Redistricting and Gerrymandering — Virginia Proposed Constitutional Amendment #1

A debate was held on the pros and cons of a constitutional amendment on redistricting that is on the November ballot.  An explanation of the amendment by the Virginia Department of Elections can be found here.  The SSV meeting was held via Zoom. Click here for a video recording of the meeting. A podcast recording is also available.

Brian Cannon was the executive director of OneVirginia2021 for five years and lead their grassroots, nonpartisan organization in lobbying legislators to pass a constitutional redistricting reform amendment. Brian is now the executive director of FairMapsVA, a ballot campaign dedicated to educating Virginians about Amendment 1 and urging them to vote yes to end partisan gerrymandering in Virginia.


Christopher Ambrose is a small business owner from Fairfax County and has been a longtime community activist and long-standing advocate against gerrymandering.  Mr. Ambrose supports independent redistricting and is a founding member of Fair Districts Virginia, a grassroots group that supports independent redistricting and opposes the constitutional amendment.


Program Summary


Christopher Ambrose, Brian Cannon and moderator Bob McGrath

Christopher Ambrose, an opponent of the proposed constitutional amendment #1 on this year’s ballot, and Brian Cannon, a proponent of the amendment were the presenters. The men agreed upon the problem: The need to remove the legislators from the drawing of district lines. Each has a different vision of how we get there. Brian Cannon who is for the amendment feels this is a “good government” issue and agrees that it is not perfect. He is pleased that there is a hybrid commission of one-half legislators and one-half citizens that are evenly balanced by parties, is transparent and makes racial gerrymandering illegal. This amendment has a lot of support from independent organizations who have fought for redistricting reform around the country.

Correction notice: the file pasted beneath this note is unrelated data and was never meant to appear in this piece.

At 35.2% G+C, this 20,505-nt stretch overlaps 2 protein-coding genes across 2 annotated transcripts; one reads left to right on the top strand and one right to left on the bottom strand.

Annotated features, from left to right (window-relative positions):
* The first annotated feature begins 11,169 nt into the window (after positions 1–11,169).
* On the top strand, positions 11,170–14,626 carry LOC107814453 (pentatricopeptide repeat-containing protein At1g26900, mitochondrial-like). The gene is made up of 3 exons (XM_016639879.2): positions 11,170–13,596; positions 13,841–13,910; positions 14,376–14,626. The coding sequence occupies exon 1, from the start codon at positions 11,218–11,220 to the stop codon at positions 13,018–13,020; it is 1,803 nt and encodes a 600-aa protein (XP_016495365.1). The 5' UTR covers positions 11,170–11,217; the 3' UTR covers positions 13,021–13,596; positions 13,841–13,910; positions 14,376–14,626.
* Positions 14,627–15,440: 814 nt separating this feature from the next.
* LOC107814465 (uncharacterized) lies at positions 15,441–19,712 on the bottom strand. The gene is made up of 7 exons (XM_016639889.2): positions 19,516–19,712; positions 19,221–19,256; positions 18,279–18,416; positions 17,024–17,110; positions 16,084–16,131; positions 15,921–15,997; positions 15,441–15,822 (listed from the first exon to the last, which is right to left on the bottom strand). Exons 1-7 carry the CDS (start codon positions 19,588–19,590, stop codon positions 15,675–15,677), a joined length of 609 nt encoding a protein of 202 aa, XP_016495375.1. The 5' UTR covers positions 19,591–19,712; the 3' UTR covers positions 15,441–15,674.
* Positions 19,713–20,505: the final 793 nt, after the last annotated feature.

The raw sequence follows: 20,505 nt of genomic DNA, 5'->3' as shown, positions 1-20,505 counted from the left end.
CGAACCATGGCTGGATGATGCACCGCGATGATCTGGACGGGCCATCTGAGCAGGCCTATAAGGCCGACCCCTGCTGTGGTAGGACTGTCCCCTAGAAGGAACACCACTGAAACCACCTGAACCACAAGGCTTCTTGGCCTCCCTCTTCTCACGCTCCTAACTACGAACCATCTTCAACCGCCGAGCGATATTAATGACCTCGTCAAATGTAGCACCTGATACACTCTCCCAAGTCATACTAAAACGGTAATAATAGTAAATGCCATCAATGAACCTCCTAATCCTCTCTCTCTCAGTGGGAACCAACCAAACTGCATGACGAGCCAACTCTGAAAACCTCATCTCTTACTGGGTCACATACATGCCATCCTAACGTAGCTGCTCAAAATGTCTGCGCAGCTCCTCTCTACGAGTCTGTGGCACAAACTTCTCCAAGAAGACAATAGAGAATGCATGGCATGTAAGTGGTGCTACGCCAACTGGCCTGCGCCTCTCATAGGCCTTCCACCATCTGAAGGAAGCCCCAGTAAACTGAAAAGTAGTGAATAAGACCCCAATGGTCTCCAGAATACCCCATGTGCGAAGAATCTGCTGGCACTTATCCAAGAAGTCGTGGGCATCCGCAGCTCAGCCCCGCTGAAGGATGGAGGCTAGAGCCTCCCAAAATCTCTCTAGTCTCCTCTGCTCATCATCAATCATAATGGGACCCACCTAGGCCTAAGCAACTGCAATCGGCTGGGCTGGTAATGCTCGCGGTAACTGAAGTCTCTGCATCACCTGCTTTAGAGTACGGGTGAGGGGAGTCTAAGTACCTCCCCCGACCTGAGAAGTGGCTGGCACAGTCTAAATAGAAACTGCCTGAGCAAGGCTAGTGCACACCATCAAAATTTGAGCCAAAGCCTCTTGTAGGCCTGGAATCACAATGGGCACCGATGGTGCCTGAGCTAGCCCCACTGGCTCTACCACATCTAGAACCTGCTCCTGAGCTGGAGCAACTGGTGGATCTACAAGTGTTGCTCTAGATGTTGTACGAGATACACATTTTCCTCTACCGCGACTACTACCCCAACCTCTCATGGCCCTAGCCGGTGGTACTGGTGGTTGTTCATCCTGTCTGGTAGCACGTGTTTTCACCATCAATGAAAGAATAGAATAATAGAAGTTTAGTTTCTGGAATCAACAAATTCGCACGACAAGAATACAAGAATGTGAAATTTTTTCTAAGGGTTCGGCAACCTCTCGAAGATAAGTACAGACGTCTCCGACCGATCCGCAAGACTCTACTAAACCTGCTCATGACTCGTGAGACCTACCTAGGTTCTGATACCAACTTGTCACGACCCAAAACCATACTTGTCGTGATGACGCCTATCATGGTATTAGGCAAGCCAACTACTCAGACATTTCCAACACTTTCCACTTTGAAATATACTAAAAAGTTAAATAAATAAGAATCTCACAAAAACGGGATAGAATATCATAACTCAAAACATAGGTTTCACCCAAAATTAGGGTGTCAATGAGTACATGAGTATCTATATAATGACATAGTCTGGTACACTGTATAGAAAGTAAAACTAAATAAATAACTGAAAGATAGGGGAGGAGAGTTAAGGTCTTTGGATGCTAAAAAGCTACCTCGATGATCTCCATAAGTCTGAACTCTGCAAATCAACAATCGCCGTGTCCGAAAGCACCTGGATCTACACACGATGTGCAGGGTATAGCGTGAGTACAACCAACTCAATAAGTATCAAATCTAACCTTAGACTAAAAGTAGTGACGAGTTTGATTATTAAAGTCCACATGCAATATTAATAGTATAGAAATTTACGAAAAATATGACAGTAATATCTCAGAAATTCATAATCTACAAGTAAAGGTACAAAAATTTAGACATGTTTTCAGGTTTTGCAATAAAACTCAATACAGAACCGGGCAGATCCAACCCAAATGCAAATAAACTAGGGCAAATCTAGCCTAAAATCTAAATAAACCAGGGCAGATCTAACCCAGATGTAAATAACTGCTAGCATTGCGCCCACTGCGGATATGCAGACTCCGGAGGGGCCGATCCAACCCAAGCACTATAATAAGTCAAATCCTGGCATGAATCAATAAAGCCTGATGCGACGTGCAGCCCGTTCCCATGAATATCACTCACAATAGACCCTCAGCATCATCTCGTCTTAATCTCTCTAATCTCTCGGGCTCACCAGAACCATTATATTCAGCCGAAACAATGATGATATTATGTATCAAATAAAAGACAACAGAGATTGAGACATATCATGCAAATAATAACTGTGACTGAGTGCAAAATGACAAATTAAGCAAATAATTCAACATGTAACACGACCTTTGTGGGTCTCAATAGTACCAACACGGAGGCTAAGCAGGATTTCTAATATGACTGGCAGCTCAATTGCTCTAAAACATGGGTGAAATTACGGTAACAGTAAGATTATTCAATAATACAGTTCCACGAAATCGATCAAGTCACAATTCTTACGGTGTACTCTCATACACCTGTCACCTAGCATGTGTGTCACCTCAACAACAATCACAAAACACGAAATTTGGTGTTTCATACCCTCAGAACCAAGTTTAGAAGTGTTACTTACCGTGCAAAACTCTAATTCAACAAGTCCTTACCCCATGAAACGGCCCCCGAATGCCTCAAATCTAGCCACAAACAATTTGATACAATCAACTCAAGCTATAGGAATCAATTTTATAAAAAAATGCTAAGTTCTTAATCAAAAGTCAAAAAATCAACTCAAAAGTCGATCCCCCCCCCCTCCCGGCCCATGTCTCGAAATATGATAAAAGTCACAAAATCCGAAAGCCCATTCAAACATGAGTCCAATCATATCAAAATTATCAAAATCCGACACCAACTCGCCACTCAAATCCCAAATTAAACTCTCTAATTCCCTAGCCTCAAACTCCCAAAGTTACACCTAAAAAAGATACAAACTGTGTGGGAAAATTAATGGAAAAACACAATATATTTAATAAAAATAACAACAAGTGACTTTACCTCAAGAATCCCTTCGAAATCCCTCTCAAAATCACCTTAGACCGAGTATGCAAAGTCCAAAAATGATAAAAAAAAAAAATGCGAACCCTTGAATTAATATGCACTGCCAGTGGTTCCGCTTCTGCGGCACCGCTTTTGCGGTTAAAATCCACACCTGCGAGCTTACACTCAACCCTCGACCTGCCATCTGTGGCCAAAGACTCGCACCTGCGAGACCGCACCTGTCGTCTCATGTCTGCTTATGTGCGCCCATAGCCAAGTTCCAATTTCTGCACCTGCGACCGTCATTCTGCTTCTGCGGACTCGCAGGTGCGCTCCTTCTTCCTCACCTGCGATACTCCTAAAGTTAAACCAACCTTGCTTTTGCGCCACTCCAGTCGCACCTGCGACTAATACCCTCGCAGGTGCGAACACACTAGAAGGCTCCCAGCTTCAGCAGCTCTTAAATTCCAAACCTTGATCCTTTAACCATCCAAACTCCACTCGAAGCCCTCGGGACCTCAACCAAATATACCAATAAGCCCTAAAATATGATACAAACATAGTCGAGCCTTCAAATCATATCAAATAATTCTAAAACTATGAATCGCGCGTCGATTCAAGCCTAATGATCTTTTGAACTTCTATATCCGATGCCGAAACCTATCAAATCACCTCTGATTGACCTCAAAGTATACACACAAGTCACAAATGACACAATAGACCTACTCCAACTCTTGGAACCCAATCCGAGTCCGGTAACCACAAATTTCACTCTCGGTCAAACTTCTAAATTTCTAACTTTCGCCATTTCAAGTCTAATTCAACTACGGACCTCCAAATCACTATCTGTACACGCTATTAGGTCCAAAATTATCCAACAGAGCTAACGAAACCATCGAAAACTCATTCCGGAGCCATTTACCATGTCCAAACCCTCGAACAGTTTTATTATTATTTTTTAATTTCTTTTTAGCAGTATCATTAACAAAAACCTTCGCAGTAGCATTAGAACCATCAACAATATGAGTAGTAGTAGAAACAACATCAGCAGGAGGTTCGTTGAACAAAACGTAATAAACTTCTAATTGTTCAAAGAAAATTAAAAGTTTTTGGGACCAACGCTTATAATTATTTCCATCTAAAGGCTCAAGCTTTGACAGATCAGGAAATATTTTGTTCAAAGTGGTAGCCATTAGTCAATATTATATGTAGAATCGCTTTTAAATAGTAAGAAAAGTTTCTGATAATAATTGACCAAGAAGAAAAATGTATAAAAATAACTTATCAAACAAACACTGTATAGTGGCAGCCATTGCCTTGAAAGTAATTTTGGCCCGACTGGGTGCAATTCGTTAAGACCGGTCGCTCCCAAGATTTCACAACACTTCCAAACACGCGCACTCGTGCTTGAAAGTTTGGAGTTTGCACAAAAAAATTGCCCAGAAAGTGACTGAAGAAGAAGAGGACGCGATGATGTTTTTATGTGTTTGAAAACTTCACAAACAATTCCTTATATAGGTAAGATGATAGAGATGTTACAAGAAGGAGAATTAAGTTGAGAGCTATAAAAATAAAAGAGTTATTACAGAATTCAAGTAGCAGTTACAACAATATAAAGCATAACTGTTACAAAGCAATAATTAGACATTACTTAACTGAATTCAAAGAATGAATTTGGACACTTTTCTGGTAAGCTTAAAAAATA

Christopher Ambrose is opposed. From his perspective the amendment trades one type of gerrymandering for another. His ideal is to get legislators totally out of the process. His objections include that though judges pick citizens for the commission, they are picked from a list provided by legislators. His compromises would be to have some legislators on the commission, not as effective would be half legislators on the commission. This amendment also includes legislators setting criteria. New Jersey passed a similar amendment and results have been the incumbents there have an advantage and voter turnout is diminishing. Questions from the audience then followed.

It was a pleasure to watch a presentation where both parties could have a civil disagreement with each articulating his position of a complicated issue clearly, acknowledging common ground and offering options for moving forward. SSV encourages watching the video to better understand this important issue.

Comments are closed.